• User associated:

    • In-chat explicit consent. For example, the API is used to retrieve the user's age, gender, and workout info from a social network. This requires the user's authentication and consent.

    • Single Sign On (SSO) mode. For example, the user is already signed in to the partner web application. The health bot instance can use the API to retrieve user's medical record from the partner system, without asking the user to sign in again.

Non-user-associated API

In this scenario, the access to the backend API is generic and not done on behalf of a user, therefore no user authentication or consent is required. For example, this type of access can be used to fetch information from a doctor's repository. Typically, the access to this API will be done with an API key that will be used in the Authorization header, another header, or as a URL parameter.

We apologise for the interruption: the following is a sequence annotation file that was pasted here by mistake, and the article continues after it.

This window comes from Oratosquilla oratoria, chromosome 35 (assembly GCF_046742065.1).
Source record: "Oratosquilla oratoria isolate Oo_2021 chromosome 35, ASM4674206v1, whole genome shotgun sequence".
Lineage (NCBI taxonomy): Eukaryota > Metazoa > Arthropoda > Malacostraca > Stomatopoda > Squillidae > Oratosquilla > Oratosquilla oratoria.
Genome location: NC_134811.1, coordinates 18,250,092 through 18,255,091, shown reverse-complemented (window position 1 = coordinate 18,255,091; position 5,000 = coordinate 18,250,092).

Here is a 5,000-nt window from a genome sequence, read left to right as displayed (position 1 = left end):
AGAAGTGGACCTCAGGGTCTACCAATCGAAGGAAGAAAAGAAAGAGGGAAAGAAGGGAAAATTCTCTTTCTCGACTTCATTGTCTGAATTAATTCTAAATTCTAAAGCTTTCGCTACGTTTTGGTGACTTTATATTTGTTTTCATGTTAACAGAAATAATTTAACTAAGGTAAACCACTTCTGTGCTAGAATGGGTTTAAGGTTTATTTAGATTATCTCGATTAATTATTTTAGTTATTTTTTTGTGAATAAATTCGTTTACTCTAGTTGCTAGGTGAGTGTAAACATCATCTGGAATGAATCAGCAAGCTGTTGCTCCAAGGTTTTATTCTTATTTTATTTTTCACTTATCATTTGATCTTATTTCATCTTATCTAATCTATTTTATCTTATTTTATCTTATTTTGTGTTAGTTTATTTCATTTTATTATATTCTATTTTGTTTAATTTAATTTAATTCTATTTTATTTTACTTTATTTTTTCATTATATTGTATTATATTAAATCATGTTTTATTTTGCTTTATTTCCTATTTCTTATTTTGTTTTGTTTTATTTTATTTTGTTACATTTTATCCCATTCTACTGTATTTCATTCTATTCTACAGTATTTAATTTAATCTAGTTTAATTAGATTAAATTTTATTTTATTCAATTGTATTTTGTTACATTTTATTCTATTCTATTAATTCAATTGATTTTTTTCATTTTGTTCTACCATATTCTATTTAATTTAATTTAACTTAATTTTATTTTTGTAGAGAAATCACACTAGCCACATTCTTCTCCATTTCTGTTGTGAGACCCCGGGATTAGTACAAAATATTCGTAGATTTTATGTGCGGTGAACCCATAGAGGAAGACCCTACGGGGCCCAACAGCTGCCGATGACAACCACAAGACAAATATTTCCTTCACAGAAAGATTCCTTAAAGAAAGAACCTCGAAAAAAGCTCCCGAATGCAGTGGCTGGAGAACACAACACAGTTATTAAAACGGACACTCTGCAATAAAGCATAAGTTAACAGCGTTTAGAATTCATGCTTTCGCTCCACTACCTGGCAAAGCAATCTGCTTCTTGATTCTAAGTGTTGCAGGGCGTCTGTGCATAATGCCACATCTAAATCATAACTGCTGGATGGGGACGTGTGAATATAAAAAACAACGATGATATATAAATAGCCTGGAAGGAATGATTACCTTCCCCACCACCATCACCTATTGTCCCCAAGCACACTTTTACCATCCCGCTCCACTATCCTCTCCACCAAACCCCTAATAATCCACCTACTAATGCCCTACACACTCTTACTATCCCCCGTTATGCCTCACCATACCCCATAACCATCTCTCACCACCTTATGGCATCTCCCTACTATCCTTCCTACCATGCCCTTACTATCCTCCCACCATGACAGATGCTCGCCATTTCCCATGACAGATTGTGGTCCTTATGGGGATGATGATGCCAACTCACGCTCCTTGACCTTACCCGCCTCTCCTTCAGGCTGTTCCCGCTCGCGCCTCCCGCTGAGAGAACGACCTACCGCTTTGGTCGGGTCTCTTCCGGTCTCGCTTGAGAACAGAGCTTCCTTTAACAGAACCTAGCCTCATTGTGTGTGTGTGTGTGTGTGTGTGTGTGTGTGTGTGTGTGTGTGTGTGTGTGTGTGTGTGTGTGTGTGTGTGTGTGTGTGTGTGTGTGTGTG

To implement this scenario, a new data provider with the appropriate type of API_KEY should be created.

When adding a new data provider in the Scenario Editor, the header or URL authorization parameter should be defined based on the API key variable.

The URL, method, and headers should also be configured.

User associated API

In this scenario, the health bot instance can connect in ad hoc mode to a REST API on behalf of the user. Typically, the resources provided by this API belong to the user, and the user should provide consent to access them.

The following is an example of accessing a social network to retrieve fitness information:

The steps to implement this scenario are:

  1. Create a new data provider of type OAuth.

  2. In the Scenario Editor, add a new data provider, linked to the provider created in step one.

The data provider should be configured with the URL, method, and other optional configurations.

SSO mode